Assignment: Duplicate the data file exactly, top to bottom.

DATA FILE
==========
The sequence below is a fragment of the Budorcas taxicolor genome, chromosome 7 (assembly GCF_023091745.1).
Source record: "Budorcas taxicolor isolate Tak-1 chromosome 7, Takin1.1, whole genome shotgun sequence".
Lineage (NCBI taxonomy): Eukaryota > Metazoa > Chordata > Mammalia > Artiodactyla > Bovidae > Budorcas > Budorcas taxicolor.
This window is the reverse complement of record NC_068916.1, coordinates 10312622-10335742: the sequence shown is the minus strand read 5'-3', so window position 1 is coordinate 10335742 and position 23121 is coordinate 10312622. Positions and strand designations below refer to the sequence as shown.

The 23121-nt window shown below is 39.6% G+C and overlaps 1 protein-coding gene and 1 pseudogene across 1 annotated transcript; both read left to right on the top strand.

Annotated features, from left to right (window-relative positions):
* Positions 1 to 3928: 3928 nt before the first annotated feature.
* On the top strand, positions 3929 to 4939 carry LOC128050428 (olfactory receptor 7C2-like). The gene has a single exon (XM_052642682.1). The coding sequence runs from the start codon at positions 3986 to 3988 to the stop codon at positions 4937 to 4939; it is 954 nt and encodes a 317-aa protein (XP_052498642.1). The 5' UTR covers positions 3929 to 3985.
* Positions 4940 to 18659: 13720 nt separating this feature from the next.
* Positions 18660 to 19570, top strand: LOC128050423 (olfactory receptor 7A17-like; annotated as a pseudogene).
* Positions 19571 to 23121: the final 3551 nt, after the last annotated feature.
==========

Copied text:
The sequence below is a fragment of the Budorcas taxicolor genome, chromosome 7 (assembly GCF_023091745.1).
Source record: "Budorcas taxicolor isolate Tak-1 chromosome 7, Takin1.1, whole genome shotgun sequence".
Lineage (NCBI taxonomy): Eukaryota > Metazoa > Chordata > Mammalia > Artiodactyla > Bovidae > Budorcas > Budorcas taxicolor.
This window is the reverse complement of record NC_068916.1, coordinates 10312622-10335742: the sequence shown is the minus strand read 5'-3', so window position 1 is coordinate 10335742 and position 23121 is coordinate 10312622. Positions and strand designations below refer to the sequence as shown.

The 23121-nt window shown below is 39.6% G+C and overlaps 1 protein-coding gene and 1 pseudogene across 1 annotated transcript; both read left to right on the top strand.

Annotated features, from left to right (window-relative positions):
* Positions 1 to 3928: 3928 nt before the first annotated feature.
* On the top strand, positions 3929 to 4939 carry LOC128050428 (olfactory receptor 7C2-like). The gene has a single exon (XM_052642682.1). The coding sequence runs from the start codon at positions 3986 to 3988 to the stop codon at positions 4937 to 4939; it is 954 nt and encodes a 317-aa protein (XP_052498642.1). The 5' UTR covers positions 3929 to 3985.
* Positions 4940 to 18659: 13720 nt separating this feature from the next.
* Positions 18660 to 19570, top strand: LOC128050423 (olfactory receptor 7A17-like; annotated as a pseudogene).
* Positions 19571 to 23121: the final 3551 nt, after the last annotated feature.